The spirit in which this work was done is reflected clearly even today in the letters, reprinted in this book, which were signed by Yaakov Ekstein. The same spirit of brotherly responsibility continued after Ekstein's death.
Thus the work continued at the same pace when the Free Loan Society was founded in the town. The American Kolbuszowa organizations contributed to it heavily, both directly and independently, and indirectly through the Joint Distribution Committee.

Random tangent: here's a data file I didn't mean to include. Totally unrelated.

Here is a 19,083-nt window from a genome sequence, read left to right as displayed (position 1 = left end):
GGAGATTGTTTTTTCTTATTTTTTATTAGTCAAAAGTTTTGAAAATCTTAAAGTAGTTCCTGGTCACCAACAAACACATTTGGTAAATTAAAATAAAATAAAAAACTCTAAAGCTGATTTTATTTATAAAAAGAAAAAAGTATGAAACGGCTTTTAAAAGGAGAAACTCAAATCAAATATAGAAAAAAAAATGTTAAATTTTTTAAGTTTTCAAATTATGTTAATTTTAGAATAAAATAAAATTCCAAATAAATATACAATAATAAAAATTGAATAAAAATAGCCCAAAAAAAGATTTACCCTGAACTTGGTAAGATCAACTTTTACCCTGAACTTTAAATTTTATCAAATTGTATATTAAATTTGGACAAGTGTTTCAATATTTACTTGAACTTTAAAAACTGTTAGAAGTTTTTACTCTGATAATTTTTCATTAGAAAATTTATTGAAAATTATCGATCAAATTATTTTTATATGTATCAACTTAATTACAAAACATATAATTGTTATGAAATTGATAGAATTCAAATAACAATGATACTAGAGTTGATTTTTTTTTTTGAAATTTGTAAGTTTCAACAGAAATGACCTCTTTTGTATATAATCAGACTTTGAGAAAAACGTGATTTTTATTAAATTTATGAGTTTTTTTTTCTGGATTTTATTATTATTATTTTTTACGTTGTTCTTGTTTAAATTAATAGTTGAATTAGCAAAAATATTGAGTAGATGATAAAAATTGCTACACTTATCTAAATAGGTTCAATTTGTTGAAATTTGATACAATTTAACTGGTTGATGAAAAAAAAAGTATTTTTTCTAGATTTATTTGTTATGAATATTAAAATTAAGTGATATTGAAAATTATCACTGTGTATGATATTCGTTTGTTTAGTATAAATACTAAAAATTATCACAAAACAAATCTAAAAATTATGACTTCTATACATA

This situation was maintained until the outbreak of World War II and the immense destruction that followed. Naively enough we here in America, in our landsmanschaft-organizations, believed and hoped that the war would end momentarily, that the world would return to its normal state, and that Jewish life in Kolbuszowa would be rebuilt. All those who had hidden away, or been in exile in Russia, or experienced the horrors of the German extermination-camps and miraculously survived, would return and a Jewish community, large or small, would yet exist in Kolbuszowa. Consequently, all of our Kolbuszowa-organizations worked feverishly all through the war years in preparation for the blessed day when the world should hear the glad tidings that the war had ended. Funds were collected in various ways and methods, and in fact thousands of dollars were ready to finance fast, well-organized assistance to our wretched brothers overseas, who had survived and had to rehabilitate their lives. In the course of these intensive labors in the war years periodic bulletins were issued in New York and later also a magazine of the "Kolbuszowa Relief Association" edited first by Rabbi L. Berle and D. Sa1z, and subsequently by Shalom Muhlstein.